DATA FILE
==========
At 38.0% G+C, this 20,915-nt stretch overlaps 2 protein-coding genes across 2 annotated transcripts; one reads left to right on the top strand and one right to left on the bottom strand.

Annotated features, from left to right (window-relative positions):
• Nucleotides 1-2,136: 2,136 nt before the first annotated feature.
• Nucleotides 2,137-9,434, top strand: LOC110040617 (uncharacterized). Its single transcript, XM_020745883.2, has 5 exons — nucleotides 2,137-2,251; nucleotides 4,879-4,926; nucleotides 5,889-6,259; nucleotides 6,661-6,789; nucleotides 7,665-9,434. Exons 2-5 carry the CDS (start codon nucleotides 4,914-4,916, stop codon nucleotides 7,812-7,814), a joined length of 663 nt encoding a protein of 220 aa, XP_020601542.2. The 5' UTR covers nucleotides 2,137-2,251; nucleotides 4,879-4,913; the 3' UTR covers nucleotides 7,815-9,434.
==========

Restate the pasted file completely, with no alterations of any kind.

At 38.0% G+C, this 20,915-nt stretch overlaps 2 protein-coding genes across 2 annotated transcripts; one reads left to right on the top strand and one right to left on the bottom strand.

Annotated features, from left to right (window-relative positions):
• Nucleotides 1-2,136: 2,136 nt before the first annotated feature.
• Nucleotides 2,137-9,434, top strand: LOC110040617 (uncharacterized). Its single transcript, XM_020745883.2, has 5 exons — nucleotides 2,137-2,251; nucleotides 4,879-4,926; nucleotides 5,889-6,259; nucleotides 6,661-6,789; nucleotides 7,665-9,434. Exons 2-5 carry the CDS (start codon nucleotides 4,914-4,916, stop codon nucleotides 7,812-7,814), a joined length of 663 nt encoding a protein of 220 aa, XP_020601542.2. The 5' UTR covers nucleotides 2,137-2,251; nucleotides 4,879-4,913; the 3' UTR covers nucleotides 7,815-9,434.